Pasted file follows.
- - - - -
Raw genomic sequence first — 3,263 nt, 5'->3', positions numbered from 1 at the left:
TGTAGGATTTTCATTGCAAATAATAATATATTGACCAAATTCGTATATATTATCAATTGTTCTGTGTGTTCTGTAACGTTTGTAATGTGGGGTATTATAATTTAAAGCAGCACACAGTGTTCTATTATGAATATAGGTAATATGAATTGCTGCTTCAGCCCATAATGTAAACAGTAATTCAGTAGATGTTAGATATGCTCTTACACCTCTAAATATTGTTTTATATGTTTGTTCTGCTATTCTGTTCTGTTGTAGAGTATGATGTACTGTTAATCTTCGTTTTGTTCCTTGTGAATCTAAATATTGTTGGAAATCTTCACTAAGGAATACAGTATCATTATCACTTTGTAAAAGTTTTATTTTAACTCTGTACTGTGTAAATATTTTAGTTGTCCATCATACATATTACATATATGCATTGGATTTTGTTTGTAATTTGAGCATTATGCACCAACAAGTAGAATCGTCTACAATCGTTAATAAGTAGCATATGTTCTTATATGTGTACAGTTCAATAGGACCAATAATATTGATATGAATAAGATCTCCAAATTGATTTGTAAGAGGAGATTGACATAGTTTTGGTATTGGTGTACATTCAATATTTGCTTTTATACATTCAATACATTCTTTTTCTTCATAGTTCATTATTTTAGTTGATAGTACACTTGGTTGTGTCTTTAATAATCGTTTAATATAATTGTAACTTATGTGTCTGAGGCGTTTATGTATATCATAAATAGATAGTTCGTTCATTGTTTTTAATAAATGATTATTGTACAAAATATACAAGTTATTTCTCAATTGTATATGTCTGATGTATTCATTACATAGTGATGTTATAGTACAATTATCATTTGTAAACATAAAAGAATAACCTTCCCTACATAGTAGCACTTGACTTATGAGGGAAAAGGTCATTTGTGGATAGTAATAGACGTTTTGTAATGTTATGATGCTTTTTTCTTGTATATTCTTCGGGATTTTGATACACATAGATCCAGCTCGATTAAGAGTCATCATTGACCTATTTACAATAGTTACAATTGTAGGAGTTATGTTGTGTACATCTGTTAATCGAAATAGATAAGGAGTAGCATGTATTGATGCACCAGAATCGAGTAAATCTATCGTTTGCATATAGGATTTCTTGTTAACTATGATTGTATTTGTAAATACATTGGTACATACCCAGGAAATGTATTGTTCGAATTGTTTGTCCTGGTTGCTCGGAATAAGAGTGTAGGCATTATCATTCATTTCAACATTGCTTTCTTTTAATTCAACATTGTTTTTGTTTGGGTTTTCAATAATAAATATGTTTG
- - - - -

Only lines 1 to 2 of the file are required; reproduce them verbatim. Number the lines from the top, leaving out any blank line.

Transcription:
Raw genomic sequence first — 3,263 nt, 5'->3', positions numbered from 1 at the left:
TGTAGGATTTTCATTGCAAATAATAATATATTGACCAAATTCGTATATATTATCAATTGTTCTGTGTGTTCTGTAACGTTTGTAATGTGGGGTATTATAATTTAAAGCAGCACACAGTGTTCTATTATGAATATAGGTAATATGAATTGCTGCTTCAGCCCATAATGTAAACAGTAATTCAGTAGATGTTAGATATGCTCTTACACCTCTAAATATTGTTTTATATGTTTGTTCTGCTATTCTGTTCTGTTGTAGAGTATGATGTACTGTTAATCTTCGTTTTGTTCCTTGTGAATCTAAATATTGTTGGAAATCTTCACTAAGGAATACAGTATCATTATCACTTTGTAAAAGTTTTATTTTAACTCTGTACTGTGTAAATATTTTAGTTGTCCATCATACATATTACATATATGCATTGGATTTTGTTTGTAATTTGAGCATTATGCACCAACAAGTAGAATCGTCTACAATCGTTAATAAGTAGCATATGTTCTTATATGTGTACAGTTCAATAGGACCAATAATATTGATATGAATAAGATCTCCAAATTGATTTGTAAGAGGAGATTGACATAGTTTTGGTATTGGTGTACATTCAATATTTGCTTTTATACATTCAATACATTCTTTTTCTTCATAGTTCATTATTTTAGTTGATAGTACACTTGGTTGTGTCTTTAATAATCGTTTAATATAATTGTAACTTATGTGTCTGAGGCGTTTATGTATATCATAAATAGATAGTTCGTTCATTGTTTTTAATAAATGATTATTGTACAAAATATACAAGTTATTTCTCAATTGTATATGTCTGATGTATTCATTACATAGTGATGTTATAGTACAATTATCATTTGTAAACATAAAAGAATAACCTTCCCTACATAGTAGCACTTGACTTATGAGGGAAAAGGTCATTTGTGGATAGTAATAGACGTTTTGTAATGTTATGATGCTTTTTTCTTGTATATTCTTCGGGATTTTGATACACATAGATCCAGCTCGATTAAGAGTCATCATTGACCTATTTACAATAGTTACAATTGTAGGAGTTATGTTGTGTACATCTGTTAATCGAAATAGATAAGGAGTAGCATGTATTGATGCACCAGAATCGAGTAAATCTATCGTTTGCATATAGGATTTCTTGTTAACTATGATTGTATTTGTAAATACATTGGTACATACCCAGGAAATGTATTGTTCGAATTGTTTGTCCTGGTTGCTCGGAATAAGAGTGTAGGCATTATCATTCATTTCAACATTGCTTTCTTTTAATTCAACATTGTTTTTGTTTGGGTTTTCAATAATAAATATGTTTG